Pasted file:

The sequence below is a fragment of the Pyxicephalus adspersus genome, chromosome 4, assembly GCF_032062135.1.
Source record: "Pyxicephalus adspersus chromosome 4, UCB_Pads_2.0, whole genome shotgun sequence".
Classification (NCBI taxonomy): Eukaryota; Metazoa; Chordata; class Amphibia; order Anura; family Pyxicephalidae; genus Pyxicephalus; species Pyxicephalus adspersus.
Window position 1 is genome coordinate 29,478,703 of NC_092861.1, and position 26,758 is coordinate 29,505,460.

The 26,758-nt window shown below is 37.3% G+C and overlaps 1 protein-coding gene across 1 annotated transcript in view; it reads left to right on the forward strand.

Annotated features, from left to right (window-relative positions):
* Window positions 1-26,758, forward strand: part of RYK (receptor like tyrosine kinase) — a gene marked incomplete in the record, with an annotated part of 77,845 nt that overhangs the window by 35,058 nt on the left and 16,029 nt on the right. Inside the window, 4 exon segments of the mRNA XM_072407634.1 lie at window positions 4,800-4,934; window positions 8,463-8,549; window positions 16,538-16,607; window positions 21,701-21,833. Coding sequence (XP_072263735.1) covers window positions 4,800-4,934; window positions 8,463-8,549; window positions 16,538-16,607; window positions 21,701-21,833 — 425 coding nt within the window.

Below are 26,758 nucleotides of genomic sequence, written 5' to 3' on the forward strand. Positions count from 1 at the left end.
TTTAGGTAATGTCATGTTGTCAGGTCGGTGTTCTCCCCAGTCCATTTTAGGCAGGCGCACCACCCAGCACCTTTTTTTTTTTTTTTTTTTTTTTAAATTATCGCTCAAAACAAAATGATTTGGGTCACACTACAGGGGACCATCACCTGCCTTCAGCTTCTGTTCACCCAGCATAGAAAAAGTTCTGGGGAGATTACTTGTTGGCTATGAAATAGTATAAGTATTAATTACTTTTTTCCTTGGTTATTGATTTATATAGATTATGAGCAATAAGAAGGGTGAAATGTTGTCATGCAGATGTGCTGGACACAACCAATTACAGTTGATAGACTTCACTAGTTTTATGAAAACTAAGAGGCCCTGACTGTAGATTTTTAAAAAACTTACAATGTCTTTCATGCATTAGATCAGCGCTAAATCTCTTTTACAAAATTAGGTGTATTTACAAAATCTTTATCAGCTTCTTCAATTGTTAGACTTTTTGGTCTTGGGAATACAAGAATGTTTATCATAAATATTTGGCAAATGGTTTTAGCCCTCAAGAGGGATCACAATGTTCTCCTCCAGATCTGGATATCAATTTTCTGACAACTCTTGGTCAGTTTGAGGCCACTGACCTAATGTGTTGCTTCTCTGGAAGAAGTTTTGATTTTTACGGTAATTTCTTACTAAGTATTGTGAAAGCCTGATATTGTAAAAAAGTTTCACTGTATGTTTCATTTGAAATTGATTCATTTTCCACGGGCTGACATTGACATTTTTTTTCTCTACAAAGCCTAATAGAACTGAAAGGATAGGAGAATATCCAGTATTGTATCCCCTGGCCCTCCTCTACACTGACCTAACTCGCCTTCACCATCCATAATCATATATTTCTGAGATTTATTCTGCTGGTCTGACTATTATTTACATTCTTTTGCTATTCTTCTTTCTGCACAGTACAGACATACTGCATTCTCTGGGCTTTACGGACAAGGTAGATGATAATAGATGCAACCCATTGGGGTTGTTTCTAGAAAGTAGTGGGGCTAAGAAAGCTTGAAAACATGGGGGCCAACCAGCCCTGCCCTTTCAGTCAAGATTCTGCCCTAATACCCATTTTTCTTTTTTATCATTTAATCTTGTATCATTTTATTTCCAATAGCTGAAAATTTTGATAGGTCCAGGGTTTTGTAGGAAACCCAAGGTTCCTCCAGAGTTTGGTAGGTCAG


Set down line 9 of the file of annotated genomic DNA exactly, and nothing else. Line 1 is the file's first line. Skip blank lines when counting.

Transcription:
TTTAGGTAATGTCATGTTGTCAGGTCGGTGTTCTCCCCAGTCCATTTTAGGCAGGCGCACCACCCAGCACCTTTTTTTTTTTTTTTTTTTTTTTAAATTATCGCTCAAAACAAAATGATTTGGGTCACACTACAGGGGACCATCACCTGCCTTCAGCTTCTGTTCACCCAGCATAGAAAAAGTTCTGGGGAGATTACTTGTTGGCTATGAAATAGTATAAGTATTAATTACTTTTTTCCTTGGTTATTGATTTATATAGATTATGAGCAATAAGAAGGGTGAAATGTTGTCATGCAGATGTGCTGGACACAACCAATTACAGTTGATAGACTTCACTAGTTTTATGAAAACTAAGAGGCCCTGACTGTAGATTTTTAAAAAACTTACAATGTCTTTCATGCATTAGATCAGCGCTAAATCTCTTTTACAAAATTAGGTGTATTTACAAAATCTTTATCAGCTTCTTCAATTGTTAGACTTTTTGGTCTTGGGAATACAAGAATGTTTATCATAAATATTTGGCAAATGGTTTTAGCCCTCAAGAGGGATCACAATGTTCTCCTCCAGATCTGGATATCAATTTTCTGACAACTCTTGGTCAGTTTGAGGCCACTGACCTAATGTGTTGCTTCTCTGGAAGAAGTTTTGATTTTTACGGTAATTTCTTACTAAGTATTGTGAAAGCCTGATATTGTAAAAAAGTTTCACTGTATGTTTCATTTGAAATTGATTCATTTTCCACGGGCTGACATTGACATTTTTTTTCTCTACAAAGCCTAATAGAACTGAAAGGATAGGAGAATATCCAGTATTGTATCCCCTGGCCCTCCTCTACACTGACCTAACTCGCCTTCACCATCCATAATCATATATTTCTGAGATTTATTCTGCTGGTCTGACTATTATTTACATTCTTTTGCTATTCTTCTTTCTGCACAGTACAGACATACTGCATTCTCTGGGCTTTACGGACAAGGTAGATGATAATAGATGCAACCCATTGGGGTTGTTTCTAGAAAGTAGTGGGGCTAAGAAAGCTTGAAAACATGGGGGCCAACCAGCCCTGCCCTTTCAGTCAAGATTCTGCCCTAATACCCATTTTTCTTTTTTATCATTTAATCTTGTATCATTTTATTTCCAATAGCTGAAAATTTTGATAGGTCCAGGGTTTTGTAGGAAACCCAAGGTTCCTCCAGAGTTTGGTAGGTCAG